11 March 2020

Treasury consults industry on its proposed Financial Accountability Regime

APRA regulated financial institutions should be aware of changes, from the BEAR to the FAR and other proposed reforms.
Australia Finance and Banking
To print this article, all you need is to be registered or login on

In brief - APRA regulated financial institutions should be aware of the changes from the BEAR to the FAR and other reforms proposed by Treasury

In 2020, we expect to see a number of the regulatory reforms arising from the Royal Commission into Misconduct in the Banking, Superannuation and Financial Services Industry take effect.

One such reform is the extension of the Bank Executive Accountability Regime (BEAR) to all APRA regulated entities (see Recommendations 3.9, 4.12, 6.6 to 6.8), which has now progressed to a proposals paper by Treasury in the form of FAR (the Financial Accountability Regime).

The BEAR was enacted in February 2018, and set out in Part IIAA of the Banking Act 1959 (Cth). The BEAR establishes accountability obligations for authorised deposit-taking institutions (ADIs) and their senior executives and directors, and is administered by APRA.

Broadly, key responsibilities of the accountability regime under BEAR include:

  • for each ADI to take reasonable steps to conduct its business with honesty and integrity, and with due skill, care and diligence, deal with APRA in an open, constructive and cooperative way and ensure that each of its accountable persons meets his or her accountability obligations
  • the creation of a class of accountable persons comprising all directors of the board of an ADI, individuals with actual or effective senior executive responsibility for management or control of a significant or substantial part or aspect of the operations of the ADI or ADI group and individuals with senior executive responsibility for one of the particular responsibilities specified in the legislation
  • registration of each accountable person with APRA
  • the preparation of accountability statements
  • it is not permitted to insure BEAR responsibilities (except for defence legal costs), and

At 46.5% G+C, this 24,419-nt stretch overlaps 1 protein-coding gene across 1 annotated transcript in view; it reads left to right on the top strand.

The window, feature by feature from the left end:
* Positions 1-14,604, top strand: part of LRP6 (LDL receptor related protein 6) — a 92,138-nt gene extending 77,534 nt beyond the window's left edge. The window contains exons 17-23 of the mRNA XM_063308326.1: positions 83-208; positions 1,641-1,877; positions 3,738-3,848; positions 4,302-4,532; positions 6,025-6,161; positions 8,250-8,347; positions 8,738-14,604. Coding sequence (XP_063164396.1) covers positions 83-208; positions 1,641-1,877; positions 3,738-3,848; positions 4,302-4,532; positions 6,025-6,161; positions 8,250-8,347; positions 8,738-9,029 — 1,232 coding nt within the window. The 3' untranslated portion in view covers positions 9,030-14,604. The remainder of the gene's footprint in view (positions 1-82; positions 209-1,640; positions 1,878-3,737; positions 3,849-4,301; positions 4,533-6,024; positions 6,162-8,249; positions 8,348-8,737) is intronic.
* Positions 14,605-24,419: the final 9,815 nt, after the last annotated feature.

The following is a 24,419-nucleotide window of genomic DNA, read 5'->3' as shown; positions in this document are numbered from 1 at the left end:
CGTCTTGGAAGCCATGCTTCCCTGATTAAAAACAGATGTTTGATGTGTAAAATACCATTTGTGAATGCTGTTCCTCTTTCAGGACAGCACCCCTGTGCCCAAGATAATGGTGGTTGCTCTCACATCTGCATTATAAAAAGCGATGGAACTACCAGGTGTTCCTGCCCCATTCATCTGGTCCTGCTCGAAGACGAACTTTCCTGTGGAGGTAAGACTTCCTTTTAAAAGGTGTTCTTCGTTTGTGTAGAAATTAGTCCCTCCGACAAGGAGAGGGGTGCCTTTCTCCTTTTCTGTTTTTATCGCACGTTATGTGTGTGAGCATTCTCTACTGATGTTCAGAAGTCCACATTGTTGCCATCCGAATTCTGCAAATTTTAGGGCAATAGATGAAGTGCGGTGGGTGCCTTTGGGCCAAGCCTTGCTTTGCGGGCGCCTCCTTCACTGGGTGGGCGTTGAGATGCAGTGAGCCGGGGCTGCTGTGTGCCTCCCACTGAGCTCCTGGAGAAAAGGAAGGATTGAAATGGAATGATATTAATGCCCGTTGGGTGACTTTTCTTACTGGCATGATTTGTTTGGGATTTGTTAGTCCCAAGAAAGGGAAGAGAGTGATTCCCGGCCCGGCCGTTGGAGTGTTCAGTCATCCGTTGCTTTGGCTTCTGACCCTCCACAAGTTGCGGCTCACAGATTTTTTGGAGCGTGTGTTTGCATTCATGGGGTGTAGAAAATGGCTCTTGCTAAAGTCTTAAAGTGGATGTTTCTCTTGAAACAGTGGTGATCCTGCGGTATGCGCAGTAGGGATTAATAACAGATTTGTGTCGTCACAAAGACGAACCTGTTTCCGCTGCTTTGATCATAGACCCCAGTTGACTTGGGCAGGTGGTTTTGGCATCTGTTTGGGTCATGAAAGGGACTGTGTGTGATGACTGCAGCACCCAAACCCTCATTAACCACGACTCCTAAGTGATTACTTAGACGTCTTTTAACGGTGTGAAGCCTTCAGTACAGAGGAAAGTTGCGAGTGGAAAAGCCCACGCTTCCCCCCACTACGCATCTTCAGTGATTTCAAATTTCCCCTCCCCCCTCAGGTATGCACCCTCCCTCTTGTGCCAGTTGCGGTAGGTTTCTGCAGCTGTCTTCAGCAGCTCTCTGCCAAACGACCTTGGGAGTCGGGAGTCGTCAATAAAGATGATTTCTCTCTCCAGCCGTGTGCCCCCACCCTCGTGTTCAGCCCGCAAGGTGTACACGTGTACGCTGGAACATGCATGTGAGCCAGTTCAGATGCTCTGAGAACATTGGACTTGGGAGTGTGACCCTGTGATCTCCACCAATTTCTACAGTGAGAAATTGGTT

• there are no BEAR private causes of action (and so in particular no class actions are available directly under BEAR)

An Australian branch of a foreign ADI must comply, with the senior manager or head of branch likely to be the responsible person.

Treasury's Financial Accountability Regime proposals

In the proposal paper published by Treasury, a comparison table for the BEAR and FAR is included (in Attachment A) with respect to responsibility and it is critical that APRA regulated financial institutions consider this. Of note are the following reforms:

  • To expand the accountability regime to entities beyond ADIs and to include all general and life insurance licensees, all private health insurance licensees, all RSE licensees and licensed non-operating holding companies.
  • For classification of entities as either core compliance entities or enhanced compliance entities, with asset size for the entity provided as a guide to whether the entity is classified as core or enhanced, complexity is also identified as a factor (but without further explanation). A core compliance entity is subject to reduced compliance and APRA identifies that it has found accountability maps and statements more beneficial to large and more complex institutions. Presumably, a core entity will not be required to meet these requirements.
  • The inclusion of an indicative list of particular responsibilities for which a person may be an accountable person, potentially increasing the number of persons within an institution that are accountable persons.
  • The inclusion of a product responsibility obligation. Recommendation 1.17 of the Royal Commission provided that (after appropriate consultation) APRA should determine for the purposes of section 37BA(2)(b) of the Banking Act, a responsibility, within each ADI subject to the BEAR, for all steps in the design, delivery and maintenance of all products offered to customers by the ADI and any necessary remediation of customers in respect of any of those products.
  • Enhanced penalties (a further shift away from the "white collar paradise").

Product responsibility

The Royal Commission identified a number of deficiencies with respect to ADIs' management of their product responsibilities and the absence of clear end-to-end accountability for product management. Recommendation 1.17 recommended that APRA, under the BEAR, determine a responsibility within each ADI for all steps in the design, delivery and maintenance of all products offered to customers and any necessary remediation for customers in respect of any of those products. APRA has commenced this work (with the release of a consultation letter in 2019) and the work and outcomes of the consultation will be subsumed into the FAR.

The Treasury consultation proposes product responsibility as a prescribed activity under which a person may be an accountable person. The extent of this obligation and its application to a person will be a matter for industry and Government to carefully assess.

Product governance is a strong theme for 2020

Financial product issuers, their boards and executives are being subject to heightened regulatory requirements, including the product design and distribution obligation, ASIC's product intervention power and active regulatory bodies.

The content of this article is intended to provide a general guide to the subject matter. Specialist advice should be sought about your specific circumstances.

Hamish Ratten

Michael Bracken

Toby Blyth

Banking and Finance

Colin Biggers & Paisley

See More Popular Content From

Mondaq uses cookies on this website. By using our website you agree to our use of cookies as set out in our Privacy Policy.

Learn More